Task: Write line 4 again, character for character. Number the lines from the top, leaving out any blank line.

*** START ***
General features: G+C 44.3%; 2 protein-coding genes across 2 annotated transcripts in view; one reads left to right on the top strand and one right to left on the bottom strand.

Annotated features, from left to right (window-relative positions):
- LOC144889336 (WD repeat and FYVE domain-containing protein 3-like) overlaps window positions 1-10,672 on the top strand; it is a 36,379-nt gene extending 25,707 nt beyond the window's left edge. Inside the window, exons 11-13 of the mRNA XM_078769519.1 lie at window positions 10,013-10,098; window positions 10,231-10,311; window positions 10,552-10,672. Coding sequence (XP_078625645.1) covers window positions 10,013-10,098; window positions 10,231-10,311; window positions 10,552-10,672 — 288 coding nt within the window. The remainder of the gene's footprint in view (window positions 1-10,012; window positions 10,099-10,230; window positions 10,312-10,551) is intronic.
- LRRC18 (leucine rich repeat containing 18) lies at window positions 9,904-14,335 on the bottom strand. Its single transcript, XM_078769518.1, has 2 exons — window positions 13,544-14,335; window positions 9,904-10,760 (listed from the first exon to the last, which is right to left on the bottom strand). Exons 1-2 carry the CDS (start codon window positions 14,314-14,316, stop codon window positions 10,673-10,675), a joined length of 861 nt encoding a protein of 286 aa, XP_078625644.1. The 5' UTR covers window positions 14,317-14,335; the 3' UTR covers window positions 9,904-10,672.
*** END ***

- LRRC18 (leucine rich repeat containing 18) lies at window positions 9,904-14,335 on the bottom strand. Its single transcript, XM_078769518.1, has 2 exons — window positions 13,544-14,335; window positions 9,904-10,760 (listed from the first exon to the last, which is right to left on the bottom strand). Exons 1-2 carry the CDS (start codon window positions 14,314-14,316, stop codon window positions 10,673-10,675), a joined length of 861 nt encoding a protein of 286 aa, XP_078625644.1. The 5' UTR covers window positions 14,317-14,335; the 3' UTR covers window positions 9,904-10,672.